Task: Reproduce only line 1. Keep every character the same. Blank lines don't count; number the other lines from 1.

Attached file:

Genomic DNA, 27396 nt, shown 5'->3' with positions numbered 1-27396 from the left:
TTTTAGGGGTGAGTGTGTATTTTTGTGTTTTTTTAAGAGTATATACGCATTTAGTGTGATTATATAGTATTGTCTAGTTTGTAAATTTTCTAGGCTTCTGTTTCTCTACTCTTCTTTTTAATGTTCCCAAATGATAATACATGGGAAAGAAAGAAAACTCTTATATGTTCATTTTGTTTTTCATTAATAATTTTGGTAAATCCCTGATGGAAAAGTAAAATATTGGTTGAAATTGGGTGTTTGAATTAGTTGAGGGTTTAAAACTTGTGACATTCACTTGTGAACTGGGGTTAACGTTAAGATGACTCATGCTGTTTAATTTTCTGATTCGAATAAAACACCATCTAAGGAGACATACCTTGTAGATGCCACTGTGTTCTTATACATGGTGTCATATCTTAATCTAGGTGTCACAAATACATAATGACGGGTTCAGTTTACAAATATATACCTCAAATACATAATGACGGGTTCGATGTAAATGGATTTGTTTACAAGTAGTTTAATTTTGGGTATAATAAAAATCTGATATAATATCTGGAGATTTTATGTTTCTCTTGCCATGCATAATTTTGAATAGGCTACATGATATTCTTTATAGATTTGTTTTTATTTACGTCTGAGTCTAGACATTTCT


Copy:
Genomic DNA, 27396 nt, shown 5'->3' with positions numbered 1-27396 from the left: